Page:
The Exedra of Senex Caecilius

The exedra is a large, elegant room located off the peristyle garden. It is used for formal entertainments and lavish dinner parties.

In the original Greek sense, it was a seat outdoors, but it was also applied to a room that opened onto a stoa, ringed with curved, high-backed stone benches, a suitable place for a philosophical conversation. Among the Romans, the word had a wider meaning. It was not only used to signify a chamber for ordinary resort and conversation in a private house, or in the public baths and gymnasia open to the sun and air, but the word was even applied to the hall attached to the theatre of Pompey, which was used as a place of meeting by the senate.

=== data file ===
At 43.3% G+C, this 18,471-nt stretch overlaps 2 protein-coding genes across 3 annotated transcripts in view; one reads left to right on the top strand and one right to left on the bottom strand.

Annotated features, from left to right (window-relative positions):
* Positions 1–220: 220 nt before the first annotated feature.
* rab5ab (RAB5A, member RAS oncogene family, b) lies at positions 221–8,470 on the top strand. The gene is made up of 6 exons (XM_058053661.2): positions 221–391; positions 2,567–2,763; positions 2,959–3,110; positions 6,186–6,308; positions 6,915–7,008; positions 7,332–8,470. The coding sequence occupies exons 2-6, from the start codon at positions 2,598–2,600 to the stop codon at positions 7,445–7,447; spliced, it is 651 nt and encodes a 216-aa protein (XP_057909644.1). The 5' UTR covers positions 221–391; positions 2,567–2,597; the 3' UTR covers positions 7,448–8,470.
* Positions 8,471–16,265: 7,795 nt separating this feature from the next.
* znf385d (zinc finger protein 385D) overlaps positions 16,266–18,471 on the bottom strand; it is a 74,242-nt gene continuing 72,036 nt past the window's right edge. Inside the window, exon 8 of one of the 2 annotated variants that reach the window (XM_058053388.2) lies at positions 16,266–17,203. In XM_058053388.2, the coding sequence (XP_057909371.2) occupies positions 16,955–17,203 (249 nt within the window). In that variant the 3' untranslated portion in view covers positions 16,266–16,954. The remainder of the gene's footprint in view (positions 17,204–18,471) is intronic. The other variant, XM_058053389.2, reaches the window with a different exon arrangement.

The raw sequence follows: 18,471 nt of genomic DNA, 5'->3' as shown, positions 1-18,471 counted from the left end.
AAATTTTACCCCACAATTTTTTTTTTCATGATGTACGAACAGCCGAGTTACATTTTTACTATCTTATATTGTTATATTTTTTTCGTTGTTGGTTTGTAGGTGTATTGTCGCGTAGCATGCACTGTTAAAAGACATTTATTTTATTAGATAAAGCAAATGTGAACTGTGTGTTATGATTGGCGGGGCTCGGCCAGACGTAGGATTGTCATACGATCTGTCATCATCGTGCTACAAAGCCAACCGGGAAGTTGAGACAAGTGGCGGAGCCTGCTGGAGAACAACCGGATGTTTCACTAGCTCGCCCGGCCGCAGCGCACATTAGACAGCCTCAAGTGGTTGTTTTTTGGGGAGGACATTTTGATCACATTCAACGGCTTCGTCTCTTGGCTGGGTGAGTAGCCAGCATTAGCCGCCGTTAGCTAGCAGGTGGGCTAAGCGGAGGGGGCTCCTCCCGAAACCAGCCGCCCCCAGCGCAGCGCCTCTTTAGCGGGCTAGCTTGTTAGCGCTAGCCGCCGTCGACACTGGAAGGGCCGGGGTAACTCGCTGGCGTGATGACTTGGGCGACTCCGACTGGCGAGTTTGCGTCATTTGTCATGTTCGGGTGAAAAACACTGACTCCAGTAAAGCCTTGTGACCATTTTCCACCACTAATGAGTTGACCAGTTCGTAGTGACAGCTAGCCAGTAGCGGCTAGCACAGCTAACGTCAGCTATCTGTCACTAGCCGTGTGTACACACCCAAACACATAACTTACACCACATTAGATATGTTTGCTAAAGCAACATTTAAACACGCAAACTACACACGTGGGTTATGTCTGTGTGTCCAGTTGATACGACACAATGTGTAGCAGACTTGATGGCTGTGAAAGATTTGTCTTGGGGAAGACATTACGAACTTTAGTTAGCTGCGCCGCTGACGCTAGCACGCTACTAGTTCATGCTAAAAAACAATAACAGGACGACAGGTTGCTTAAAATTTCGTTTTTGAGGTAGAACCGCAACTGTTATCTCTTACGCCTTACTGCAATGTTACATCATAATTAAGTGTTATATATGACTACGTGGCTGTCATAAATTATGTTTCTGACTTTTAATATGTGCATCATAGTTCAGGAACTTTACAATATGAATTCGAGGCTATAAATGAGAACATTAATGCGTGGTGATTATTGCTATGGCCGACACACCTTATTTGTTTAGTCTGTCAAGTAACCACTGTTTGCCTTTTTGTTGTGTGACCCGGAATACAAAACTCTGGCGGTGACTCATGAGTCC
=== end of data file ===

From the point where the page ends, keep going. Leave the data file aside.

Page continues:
The walls here are decorated with scenes in Fourth Style fresco.

For additional information about decorating styles, you can consult these references:

Some of the preceding information comes from Daily Life in Ancient Rome, written by Jérôme Carcopino and published in1968 by the Yale University Press (New Haven).

Vicus | Ianua | Fauces | Atrium | Library | Tablinum | Kitchen | Triclinium | Lavatory | Cubiculum
Taberna | Viridarium | Museum | Mausoleum | Tabularium | Odeum | Scriptorium | Tropaeum
Exedra | Peristylium | Hortus | Lararium | Baths | Farm | Ludi | Album | Schola